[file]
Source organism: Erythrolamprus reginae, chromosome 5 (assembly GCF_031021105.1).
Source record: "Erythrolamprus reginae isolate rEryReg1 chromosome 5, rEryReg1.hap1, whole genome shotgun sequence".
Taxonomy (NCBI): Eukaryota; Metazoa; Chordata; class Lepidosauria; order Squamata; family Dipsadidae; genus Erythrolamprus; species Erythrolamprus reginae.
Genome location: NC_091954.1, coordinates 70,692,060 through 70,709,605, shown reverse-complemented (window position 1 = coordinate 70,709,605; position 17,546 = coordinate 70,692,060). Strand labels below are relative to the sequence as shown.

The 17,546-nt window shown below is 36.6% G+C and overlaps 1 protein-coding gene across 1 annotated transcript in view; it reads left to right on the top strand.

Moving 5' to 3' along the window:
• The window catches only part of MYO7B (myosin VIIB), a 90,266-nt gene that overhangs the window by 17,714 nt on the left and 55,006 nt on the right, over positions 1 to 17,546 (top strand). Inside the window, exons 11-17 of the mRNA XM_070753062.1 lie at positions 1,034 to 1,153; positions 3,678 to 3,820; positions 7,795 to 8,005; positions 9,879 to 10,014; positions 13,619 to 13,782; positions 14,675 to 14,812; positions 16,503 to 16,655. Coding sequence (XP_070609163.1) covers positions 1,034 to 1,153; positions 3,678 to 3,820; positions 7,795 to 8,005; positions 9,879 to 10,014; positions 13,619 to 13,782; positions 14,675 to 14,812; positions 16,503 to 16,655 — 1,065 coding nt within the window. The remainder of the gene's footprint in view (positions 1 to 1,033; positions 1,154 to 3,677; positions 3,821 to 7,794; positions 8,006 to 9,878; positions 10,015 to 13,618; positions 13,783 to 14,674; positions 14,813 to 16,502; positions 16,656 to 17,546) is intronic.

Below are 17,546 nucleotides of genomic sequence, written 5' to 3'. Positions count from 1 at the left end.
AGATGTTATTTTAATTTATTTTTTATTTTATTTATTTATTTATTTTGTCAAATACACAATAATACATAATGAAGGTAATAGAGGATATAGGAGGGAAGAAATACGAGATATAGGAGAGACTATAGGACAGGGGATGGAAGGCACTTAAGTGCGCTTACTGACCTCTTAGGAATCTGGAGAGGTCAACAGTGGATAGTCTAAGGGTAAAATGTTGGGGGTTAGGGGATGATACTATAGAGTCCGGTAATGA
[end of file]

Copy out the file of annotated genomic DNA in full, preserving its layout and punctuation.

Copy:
Source organism: Erythrolamprus reginae, chromosome 5 (assembly GCF_031021105.1).
Source record: "Erythrolamprus reginae isolate rEryReg1 chromosome 5, rEryReg1.hap1, whole genome shotgun sequence".
Taxonomy (NCBI): Eukaryota; Metazoa; Chordata; class Lepidosauria; order Squamata; family Dipsadidae; genus Erythrolamprus; species Erythrolamprus reginae.
Genome location: NC_091954.1, coordinates 70,692,060 through 70,709,605, shown reverse-complemented (window position 1 = coordinate 70,709,605; position 17,546 = coordinate 70,692,060). Strand labels below are relative to the sequence as shown.

The 17,546-nt window shown below is 36.6% G+C and overlaps 1 protein-coding gene across 1 annotated transcript in view; it reads left to right on the top strand.

Moving 5' to 3' along the window:
• The window catches only part of MYO7B (myosin VIIB), a 90,266-nt gene that overhangs the window by 17,714 nt on the left and 55,006 nt on the right, over positions 1 to 17,546 (top strand). Inside the window, exons 11-17 of the mRNA XM_070753062.1 lie at positions 1,034 to 1,153; positions 3,678 to 3,820; positions 7,795 to 8,005; positions 9,879 to 10,014; positions 13,619 to 13,782; positions 14,675 to 14,812; positions 16,503 to 16,655. Coding sequence (XP_070609163.1) covers positions 1,034 to 1,153; positions 3,678 to 3,820; positions 7,795 to 8,005; positions 9,879 to 10,014; positions 13,619 to 13,782; positions 14,675 to 14,812; positions 16,503 to 16,655 — 1,065 coding nt within the window. The remainder of the gene's footprint in view (positions 1 to 1,033; positions 1,154 to 3,677; positions 3,821 to 7,794; positions 8,006 to 9,878; positions 10,015 to 13,618; positions 13,783 to 14,674; positions 14,813 to 16,502; positions 16,656 to 17,546) is intronic.

Below are 17,546 nucleotides of genomic sequence, written 5' to 3'. Positions count from 1 at the left end.
AGATGTTATTTTAATTTATTTTTTATTTTATTTATTTATTTATTTTGTCAAATACACAATAATACATAATGAAGGTAATAGAGGATATAGGAGGGAAGAAATACGAGATATAGGAGAGACTATAGGACAGGGGATGGAAGGCACTTAAGTGCGCTTACTGACCTCTTAGGAATCTGGAGAGGTCAACAGTGGATAGTCTAAGGGTAAAATGTTGGGGGTTAGGGGATGATACTATAGAGTCCGGTAATGA